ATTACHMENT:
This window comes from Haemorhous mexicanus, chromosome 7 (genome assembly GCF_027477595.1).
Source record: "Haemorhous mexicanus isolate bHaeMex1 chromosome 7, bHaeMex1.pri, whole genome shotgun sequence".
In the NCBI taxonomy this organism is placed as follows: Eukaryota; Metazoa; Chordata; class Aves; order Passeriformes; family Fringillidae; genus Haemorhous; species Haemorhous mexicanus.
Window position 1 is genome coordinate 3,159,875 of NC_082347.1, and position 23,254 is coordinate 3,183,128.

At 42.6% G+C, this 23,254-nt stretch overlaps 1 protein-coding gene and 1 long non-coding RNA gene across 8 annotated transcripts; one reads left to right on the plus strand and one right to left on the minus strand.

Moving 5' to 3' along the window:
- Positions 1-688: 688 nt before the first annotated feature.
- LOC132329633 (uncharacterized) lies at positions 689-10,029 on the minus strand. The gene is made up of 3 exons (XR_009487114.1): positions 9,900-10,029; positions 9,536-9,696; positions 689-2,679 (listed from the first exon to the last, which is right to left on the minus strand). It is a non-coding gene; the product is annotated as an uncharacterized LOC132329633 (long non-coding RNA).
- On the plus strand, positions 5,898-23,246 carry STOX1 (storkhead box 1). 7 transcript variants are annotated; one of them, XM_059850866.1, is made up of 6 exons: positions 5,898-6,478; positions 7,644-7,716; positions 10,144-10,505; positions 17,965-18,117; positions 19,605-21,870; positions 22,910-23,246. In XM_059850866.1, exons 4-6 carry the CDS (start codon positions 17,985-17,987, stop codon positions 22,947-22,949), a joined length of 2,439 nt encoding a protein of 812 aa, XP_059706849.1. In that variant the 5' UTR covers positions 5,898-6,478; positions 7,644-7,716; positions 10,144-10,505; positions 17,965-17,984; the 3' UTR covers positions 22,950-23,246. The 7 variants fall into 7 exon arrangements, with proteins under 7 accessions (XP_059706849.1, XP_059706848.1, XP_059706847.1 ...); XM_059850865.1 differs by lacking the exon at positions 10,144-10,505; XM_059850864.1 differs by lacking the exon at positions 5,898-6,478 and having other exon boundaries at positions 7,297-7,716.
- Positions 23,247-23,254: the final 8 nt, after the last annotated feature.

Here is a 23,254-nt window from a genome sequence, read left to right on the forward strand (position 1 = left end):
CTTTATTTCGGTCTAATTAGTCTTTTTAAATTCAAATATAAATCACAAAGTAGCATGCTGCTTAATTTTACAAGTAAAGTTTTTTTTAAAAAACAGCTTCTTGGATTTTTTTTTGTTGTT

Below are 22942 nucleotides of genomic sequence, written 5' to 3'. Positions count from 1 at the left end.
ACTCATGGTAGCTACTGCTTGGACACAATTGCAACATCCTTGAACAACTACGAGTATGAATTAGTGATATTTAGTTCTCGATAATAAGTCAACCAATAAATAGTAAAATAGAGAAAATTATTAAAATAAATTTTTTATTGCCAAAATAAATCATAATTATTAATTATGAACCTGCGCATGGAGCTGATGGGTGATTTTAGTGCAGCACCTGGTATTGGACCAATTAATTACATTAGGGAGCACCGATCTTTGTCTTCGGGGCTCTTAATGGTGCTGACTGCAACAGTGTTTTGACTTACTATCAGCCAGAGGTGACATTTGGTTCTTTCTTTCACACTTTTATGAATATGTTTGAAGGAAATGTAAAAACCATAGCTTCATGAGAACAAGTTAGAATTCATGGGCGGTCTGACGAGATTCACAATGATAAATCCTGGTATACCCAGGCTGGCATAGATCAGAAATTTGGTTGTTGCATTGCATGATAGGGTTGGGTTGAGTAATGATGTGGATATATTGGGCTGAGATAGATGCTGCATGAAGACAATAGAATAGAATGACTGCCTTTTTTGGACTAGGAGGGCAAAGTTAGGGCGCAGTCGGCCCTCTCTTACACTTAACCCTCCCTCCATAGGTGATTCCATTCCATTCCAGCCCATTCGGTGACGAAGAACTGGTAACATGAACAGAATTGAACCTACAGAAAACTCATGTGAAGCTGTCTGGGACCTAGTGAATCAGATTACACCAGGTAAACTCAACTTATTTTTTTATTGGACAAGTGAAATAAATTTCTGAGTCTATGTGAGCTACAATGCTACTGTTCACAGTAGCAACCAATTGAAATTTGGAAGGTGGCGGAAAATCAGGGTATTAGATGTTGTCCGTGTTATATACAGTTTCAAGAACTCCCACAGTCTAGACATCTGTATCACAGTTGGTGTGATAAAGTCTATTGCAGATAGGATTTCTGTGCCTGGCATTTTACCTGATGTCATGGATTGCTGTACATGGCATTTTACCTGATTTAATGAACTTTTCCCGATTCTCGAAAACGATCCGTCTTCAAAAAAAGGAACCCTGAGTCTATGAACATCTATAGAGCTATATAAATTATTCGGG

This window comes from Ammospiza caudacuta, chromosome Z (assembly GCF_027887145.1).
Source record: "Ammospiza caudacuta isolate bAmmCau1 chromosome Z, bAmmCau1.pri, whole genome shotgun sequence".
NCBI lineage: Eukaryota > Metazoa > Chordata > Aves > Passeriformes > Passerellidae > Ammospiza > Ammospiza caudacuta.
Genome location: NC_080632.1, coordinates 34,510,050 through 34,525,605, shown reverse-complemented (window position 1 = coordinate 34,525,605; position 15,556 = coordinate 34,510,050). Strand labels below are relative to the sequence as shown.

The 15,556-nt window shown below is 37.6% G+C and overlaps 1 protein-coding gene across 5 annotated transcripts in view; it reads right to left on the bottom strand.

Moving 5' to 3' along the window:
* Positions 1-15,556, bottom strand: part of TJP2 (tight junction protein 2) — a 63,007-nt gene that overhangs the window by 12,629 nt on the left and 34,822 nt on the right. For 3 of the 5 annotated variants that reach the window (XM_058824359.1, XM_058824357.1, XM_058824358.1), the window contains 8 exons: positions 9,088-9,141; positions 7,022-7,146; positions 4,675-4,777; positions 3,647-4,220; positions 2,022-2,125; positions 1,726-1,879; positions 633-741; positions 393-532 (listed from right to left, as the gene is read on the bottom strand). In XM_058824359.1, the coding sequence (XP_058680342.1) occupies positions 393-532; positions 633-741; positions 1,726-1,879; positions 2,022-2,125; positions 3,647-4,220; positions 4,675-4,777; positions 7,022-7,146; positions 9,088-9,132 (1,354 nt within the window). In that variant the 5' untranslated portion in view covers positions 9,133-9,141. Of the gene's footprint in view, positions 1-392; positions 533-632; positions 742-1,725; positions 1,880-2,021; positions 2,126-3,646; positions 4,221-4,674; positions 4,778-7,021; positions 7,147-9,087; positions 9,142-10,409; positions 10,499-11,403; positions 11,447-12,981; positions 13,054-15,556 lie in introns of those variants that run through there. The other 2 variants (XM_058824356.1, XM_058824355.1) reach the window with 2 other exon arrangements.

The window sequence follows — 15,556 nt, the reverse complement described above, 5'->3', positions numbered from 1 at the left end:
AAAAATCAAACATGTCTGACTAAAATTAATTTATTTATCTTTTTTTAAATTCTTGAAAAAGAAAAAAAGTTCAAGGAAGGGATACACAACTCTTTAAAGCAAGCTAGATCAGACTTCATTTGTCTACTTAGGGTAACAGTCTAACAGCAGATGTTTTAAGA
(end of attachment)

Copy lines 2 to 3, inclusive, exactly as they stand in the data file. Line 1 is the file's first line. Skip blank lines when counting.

Source record: "Haemorhous mexicanus isolate bHaeMex1 chromosome 7, bHaeMex1.pri, whole genome shotgun sequence".
In the NCBI taxonomy this organism is placed as follows: Eukaryota; Metazoa; Chordata; class Aves; order Passeriformes; family Fringillidae; genus Haemorhous; species Haemorhous mexicanus.